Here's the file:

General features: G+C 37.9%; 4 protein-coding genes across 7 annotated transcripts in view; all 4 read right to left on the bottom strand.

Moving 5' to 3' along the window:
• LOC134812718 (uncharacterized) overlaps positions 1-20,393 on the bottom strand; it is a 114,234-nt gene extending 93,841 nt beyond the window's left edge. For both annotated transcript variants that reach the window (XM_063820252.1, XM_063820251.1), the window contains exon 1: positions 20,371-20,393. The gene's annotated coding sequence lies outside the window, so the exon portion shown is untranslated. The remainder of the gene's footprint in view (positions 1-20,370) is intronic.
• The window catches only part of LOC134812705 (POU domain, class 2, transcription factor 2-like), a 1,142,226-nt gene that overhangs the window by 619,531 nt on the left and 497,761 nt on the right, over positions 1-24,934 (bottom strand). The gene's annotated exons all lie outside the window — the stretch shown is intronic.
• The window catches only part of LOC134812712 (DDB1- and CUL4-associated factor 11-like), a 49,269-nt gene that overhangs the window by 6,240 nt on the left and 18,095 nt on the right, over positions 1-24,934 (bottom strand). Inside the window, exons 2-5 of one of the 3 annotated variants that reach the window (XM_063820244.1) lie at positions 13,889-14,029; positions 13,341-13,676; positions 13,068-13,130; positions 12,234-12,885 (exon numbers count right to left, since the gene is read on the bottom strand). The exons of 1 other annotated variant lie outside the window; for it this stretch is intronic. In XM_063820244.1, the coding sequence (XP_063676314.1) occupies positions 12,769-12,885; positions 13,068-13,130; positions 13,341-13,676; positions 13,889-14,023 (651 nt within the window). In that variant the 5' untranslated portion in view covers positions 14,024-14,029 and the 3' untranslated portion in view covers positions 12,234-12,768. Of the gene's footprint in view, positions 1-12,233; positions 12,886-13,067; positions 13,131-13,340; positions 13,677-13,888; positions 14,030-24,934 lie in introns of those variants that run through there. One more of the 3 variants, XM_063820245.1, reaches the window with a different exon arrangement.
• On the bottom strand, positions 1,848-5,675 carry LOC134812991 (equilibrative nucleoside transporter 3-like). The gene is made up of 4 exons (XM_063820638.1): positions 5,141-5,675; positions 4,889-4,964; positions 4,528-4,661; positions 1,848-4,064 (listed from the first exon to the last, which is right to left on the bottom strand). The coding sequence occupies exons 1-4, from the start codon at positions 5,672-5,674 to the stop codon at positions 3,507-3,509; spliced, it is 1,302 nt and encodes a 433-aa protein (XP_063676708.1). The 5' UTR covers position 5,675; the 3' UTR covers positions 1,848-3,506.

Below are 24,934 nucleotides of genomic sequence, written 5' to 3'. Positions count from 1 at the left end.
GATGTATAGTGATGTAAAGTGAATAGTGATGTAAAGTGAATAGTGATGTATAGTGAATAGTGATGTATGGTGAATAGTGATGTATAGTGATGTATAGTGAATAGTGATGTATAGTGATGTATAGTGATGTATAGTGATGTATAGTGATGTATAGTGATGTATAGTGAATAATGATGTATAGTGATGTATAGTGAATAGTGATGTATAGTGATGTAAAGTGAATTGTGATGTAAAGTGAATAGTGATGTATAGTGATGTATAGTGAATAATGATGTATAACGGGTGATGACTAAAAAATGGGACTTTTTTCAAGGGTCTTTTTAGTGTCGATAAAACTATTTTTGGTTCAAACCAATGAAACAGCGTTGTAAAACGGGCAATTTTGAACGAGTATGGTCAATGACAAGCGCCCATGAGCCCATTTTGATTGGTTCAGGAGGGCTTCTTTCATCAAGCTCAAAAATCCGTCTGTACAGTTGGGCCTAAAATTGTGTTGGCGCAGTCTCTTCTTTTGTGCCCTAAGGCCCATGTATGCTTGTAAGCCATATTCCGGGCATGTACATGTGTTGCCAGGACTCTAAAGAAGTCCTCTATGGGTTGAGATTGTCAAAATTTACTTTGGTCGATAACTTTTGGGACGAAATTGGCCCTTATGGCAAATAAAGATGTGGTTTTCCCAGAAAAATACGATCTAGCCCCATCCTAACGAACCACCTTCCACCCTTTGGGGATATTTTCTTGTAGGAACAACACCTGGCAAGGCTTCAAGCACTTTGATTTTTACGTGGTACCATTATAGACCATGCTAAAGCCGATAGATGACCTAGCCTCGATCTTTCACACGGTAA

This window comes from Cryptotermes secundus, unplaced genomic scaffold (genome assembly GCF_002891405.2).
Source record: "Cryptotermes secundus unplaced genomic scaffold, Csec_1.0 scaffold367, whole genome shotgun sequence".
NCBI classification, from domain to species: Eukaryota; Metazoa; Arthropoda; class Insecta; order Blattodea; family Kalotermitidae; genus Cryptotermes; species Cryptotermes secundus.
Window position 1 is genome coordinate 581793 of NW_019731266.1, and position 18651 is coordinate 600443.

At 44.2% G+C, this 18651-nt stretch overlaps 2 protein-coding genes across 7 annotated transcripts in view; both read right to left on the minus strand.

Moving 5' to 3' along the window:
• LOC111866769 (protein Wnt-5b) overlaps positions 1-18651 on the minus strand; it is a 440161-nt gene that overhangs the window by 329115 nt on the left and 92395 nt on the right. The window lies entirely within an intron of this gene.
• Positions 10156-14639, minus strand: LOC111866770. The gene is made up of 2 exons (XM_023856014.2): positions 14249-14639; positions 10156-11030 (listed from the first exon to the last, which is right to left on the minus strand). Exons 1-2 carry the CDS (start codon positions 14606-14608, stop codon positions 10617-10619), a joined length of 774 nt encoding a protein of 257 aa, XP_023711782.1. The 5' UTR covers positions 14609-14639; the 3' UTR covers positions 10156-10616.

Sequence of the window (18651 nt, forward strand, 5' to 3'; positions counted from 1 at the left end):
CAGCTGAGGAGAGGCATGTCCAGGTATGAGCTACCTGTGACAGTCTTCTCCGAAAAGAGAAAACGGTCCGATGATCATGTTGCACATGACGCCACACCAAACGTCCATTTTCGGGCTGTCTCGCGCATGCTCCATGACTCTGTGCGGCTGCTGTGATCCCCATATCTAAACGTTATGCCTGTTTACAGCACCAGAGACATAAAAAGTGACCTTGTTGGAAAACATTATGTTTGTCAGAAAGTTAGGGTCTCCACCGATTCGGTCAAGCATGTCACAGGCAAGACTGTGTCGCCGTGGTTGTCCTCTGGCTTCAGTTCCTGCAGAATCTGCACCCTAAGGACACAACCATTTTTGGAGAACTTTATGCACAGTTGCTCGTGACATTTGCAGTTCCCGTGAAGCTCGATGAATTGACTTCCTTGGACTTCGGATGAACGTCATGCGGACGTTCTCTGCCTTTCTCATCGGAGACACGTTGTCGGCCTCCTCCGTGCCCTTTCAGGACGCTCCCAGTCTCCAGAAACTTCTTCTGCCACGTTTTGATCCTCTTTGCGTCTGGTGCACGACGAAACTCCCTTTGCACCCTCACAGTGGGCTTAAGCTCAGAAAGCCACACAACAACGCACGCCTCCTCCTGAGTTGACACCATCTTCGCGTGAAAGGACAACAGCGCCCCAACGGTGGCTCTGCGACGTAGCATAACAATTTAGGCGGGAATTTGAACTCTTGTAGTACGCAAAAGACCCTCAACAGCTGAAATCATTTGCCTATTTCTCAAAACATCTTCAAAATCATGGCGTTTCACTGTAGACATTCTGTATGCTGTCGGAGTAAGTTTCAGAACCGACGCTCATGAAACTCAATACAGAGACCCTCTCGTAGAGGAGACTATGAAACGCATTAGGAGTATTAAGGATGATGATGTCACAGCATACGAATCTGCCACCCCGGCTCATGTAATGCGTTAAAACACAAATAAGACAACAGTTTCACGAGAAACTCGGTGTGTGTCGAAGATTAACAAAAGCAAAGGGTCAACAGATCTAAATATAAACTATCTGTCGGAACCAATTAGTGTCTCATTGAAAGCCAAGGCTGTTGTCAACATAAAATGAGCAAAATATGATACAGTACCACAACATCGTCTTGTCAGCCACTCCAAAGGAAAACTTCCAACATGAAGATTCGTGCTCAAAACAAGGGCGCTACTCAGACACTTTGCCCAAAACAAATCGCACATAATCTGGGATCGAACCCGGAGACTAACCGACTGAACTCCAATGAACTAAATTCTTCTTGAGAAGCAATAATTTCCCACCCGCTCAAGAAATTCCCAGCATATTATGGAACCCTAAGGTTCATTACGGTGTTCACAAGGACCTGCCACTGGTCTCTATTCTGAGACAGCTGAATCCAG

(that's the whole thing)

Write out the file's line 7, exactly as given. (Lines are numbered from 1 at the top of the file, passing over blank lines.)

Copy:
Below are 24,934 nucleotides of genomic sequence, written 5' to 3'. Positions count from 1 at the left end.